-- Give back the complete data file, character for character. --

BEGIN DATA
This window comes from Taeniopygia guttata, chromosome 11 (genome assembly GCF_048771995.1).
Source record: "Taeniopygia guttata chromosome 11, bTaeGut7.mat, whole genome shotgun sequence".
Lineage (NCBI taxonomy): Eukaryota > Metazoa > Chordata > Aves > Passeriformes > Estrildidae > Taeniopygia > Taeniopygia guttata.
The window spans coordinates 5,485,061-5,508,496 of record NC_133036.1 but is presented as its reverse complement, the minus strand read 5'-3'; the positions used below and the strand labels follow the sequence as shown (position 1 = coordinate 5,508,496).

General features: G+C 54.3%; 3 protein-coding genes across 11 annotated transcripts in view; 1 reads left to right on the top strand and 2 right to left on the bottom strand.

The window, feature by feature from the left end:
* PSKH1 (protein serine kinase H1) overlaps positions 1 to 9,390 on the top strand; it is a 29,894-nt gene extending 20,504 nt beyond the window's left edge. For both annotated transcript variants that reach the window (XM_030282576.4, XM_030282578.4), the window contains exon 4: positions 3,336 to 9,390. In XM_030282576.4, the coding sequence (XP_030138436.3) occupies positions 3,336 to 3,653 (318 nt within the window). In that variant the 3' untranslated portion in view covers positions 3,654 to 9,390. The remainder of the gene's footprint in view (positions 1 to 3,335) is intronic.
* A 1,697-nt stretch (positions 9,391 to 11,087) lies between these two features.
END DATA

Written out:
This window comes from Taeniopygia guttata, chromosome 11 (genome assembly GCF_048771995.1).
Source record: "Taeniopygia guttata chromosome 11, bTaeGut7.mat, whole genome shotgun sequence".
Lineage (NCBI taxonomy): Eukaryota > Metazoa > Chordata > Aves > Passeriformes > Estrildidae > Taeniopygia > Taeniopygia guttata.
The window spans coordinates 5,485,061-5,508,496 of record NC_133036.1 but is presented as its reverse complement, the minus strand read 5'-3'; the positions used below and the strand labels follow the sequence as shown (position 1 = coordinate 5,508,496).

General features: G+C 54.3%; 3 protein-coding genes across 11 annotated transcripts in view; 1 reads left to right on the top strand and 2 right to left on the bottom strand.

The window, feature by feature from the left end:
* PSKH1 (protein serine kinase H1) overlaps positions 1 to 9,390 on the top strand; it is a 29,894-nt gene extending 20,504 nt beyond the window's left edge. For both annotated transcript variants that reach the window (XM_030282576.4, XM_030282578.4), the window contains exon 4: positions 3,336 to 9,390. In XM_030282576.4, the coding sequence (XP_030138436.3) occupies positions 3,336 to 3,653 (318 nt within the window). In that variant the 3' untranslated portion in view covers positions 3,654 to 9,390. The remainder of the gene's footprint in view (positions 1 to 3,335) is intronic.
* A 1,697-nt stretch (positions 9,391 to 11,087) lies between these two features.